Through a statement longtime NBC anchor Tom Brokaw has shared that he is currently being treated for cancer.
Brokaw, who now works as a special correspondent reveals that he had actually been diagnosed with multiple myeloma back in August of last year.
NBC News released confirmation of Brokaw's illness for the first time in a tweet on Tuesday.
Brokaw himself released a personal statement:
With the exceptional support of my family, medical team and friends, I am very optimistic about the future and look forward to continuing my life, my work and adventures still to come."
True to his word, Brokaw has continued to work even as he is currently being treated. This includes a two hour special on the assassination of John F. Kennedy and appearances on the "Today" Show, "Meet the Press”, “Nightly News with Brian Williams”, and contributions to MSNBC. He also has contributed coverage of the ongoing Winter Olympic games in Sochi.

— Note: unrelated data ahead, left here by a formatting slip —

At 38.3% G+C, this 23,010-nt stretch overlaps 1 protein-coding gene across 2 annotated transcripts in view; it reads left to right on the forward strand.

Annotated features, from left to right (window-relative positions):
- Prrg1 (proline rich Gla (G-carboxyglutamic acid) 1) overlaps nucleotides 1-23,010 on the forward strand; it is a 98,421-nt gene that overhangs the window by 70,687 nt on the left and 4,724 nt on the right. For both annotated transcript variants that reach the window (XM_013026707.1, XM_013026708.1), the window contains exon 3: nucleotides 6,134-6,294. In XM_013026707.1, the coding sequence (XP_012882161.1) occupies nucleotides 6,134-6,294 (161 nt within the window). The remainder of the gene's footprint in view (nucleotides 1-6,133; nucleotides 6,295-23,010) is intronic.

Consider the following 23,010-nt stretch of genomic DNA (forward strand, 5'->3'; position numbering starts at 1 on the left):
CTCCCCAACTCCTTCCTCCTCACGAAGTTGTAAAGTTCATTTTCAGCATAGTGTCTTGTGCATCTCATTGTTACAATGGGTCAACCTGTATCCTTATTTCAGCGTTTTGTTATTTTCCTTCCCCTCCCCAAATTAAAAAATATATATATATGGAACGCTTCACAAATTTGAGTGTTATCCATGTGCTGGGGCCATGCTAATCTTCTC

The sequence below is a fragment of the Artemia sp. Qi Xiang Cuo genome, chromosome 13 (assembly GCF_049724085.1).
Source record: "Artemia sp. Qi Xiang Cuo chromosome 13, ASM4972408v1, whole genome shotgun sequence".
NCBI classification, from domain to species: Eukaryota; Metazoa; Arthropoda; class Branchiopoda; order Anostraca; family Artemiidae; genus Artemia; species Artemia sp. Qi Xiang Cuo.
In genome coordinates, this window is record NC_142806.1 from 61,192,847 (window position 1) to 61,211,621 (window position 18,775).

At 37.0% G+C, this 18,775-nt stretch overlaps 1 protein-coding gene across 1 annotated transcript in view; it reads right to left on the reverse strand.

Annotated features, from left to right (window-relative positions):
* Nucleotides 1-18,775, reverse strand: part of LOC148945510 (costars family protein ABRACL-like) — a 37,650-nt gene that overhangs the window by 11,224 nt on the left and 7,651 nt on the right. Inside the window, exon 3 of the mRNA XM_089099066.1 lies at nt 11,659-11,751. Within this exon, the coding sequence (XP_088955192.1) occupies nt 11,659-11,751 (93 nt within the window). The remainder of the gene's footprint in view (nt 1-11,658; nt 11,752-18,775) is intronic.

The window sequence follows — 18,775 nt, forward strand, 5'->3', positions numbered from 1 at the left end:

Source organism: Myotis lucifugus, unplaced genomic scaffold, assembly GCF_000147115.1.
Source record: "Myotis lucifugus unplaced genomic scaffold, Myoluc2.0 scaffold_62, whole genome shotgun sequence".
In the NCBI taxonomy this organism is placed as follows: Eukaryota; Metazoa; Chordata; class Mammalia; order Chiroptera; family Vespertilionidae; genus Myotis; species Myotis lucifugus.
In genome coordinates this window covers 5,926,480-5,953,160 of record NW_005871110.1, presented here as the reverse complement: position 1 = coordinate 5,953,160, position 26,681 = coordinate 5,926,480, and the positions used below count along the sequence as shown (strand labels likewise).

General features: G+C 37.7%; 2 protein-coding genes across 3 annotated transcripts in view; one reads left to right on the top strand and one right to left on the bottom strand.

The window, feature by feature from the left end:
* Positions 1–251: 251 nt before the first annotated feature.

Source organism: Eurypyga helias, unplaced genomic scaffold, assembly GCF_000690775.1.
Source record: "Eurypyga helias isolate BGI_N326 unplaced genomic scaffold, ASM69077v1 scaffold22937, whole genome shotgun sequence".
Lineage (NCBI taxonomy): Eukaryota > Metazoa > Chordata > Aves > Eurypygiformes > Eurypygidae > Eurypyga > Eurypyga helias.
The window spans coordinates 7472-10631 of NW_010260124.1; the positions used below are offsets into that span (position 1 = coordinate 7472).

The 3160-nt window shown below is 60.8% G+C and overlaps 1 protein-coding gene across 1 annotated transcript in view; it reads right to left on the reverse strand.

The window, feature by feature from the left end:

Breaks my heart hearing Tom Brokaw was diagnosed with cancer, stay strong praying for you.
— andy brown (@browntownusa_) February 12, 2014
Sending good thoughts to Tom Brokaw and his family and our best wishes for continued progress in his battle... http://t.co/gyeyUcQxOu
— Angie's Spa (@AngiesSpa) February 12, 2014
Brokaw has not allowed his illness to get in the way of his work and despite his difficulties says of himself: "I remain the luckiest guy I know."
Multiple myeloma, is a blood disorder related to lymphoma and leukemia as it typically affects the bone barrow. While there is no cure for multiple myeloma, there are treatments available that can slow its progress.
The doctors treating Brokaw feel positive about the progress he has made since beginning cancer treatment.
"I am very grateful for the interest in my condition but I also hope everyone understands I wish to keep this a private matter.”
Brokaw, who began reporting for NBC News in 1966 has been a long-time fixture of the news world. Many appreciate his contributions to journalism and it is hoped that he continues to make progress with his treatment, as well as continue with his work for many years to come.
Image via Wikimedia Commons